Monday, July 24, 2017
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Tips for Building Your First Application on LongJump PaaS

We sat down with Sheela Sarva who works with the LongJump Support Team to talk about building applications on LongJump’s Platform-as-a-Service (PaaS) solution, and what are some of the challenges for businesses before they jump in.

Sheela Sarva discusses LongJump Platform-as-a-Service Application Creation


Q. Hi, Sheela. Can you tell us what you do at LongJump?
A. I work on the support team, primarily focused helping customers with new application development. It’s a very interesting position because we learn about a lot of the different challenges business users and IT departments have and how they are trying to solve them on the LongJump platform.

Q. So what kind of applications are customers trying to build on LongJump?
A. Well, the best applications LongJump can support involve information management, passing information from one user to another, or pulling information from a lot of different people and sources to build some analysis or to trigger some actions around that data. It sounds simple, but when you factor in all the IT infrastructure that needs to go into these applications, LongJump’s Platform-as-a-Service solution really removes the IT management issues and gets to the heart of the business problem.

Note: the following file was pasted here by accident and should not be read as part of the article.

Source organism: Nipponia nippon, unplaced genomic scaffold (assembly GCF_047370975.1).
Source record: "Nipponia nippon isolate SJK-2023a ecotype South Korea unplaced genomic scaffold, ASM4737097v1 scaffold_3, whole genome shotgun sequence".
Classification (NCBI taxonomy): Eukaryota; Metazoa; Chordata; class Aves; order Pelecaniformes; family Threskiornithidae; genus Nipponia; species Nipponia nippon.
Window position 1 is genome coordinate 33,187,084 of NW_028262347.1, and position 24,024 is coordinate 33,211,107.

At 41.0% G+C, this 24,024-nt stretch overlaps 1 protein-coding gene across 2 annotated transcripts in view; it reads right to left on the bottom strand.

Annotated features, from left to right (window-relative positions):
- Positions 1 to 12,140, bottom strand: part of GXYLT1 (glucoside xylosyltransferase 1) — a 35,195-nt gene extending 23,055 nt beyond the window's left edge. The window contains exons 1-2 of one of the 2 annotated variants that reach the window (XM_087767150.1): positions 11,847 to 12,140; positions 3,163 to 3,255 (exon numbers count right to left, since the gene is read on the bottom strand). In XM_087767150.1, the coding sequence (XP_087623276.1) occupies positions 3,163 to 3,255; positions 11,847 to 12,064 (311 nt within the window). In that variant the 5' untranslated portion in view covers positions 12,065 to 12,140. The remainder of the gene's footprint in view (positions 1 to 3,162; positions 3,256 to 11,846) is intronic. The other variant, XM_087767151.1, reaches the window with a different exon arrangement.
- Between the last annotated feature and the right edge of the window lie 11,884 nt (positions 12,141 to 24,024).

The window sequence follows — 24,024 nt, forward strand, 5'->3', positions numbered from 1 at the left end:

Q. How do these businesses usually handle these issues?
A. Most organizations don’t have time to think about their problems in a structured way. We see many of our customers going right to their Excel spreadsheet, rather than trying to model their situation in a relational way. Databases can be hard to use, especially when you start sharing information or trying to build reports. And with all the IT staff usually taxed with mission critical problems, a lot of the smaller, but still complex issues don’t get the time of day they need.

Q. And that’s the advantage LongJump provides…
A. Yeah. Definitely. Spreadsheets are great because they’re fast. But spreadsheets can become monsterous if you have a lot of related information. What’s nice is that the time it would take you to model the information in LongJump is about as fast as building a spreadsheet but you get the benefits of that relational data. Then you do all of your reporting or create actions on top of the data (like triggering an email or running a JumpScript), and you’re 80 - 90% finished with the application in most cases.

Q. So what’s the first thing someone should think about before they start creating an application on LongJump?
A. You have to start with the data, or even more basic, what’s the business problem you’re trying to solve. We had a business that was trying to essentially do a very specialized form of licensing and contract management. They have third party vendors, contracts, international use rights, and each of their products had different software and different distributors. They were managing the whole thing on a 1,000 column x 1,000 row spreadsheet with multiple worksheets. It was amazing. Completely color coded and everything.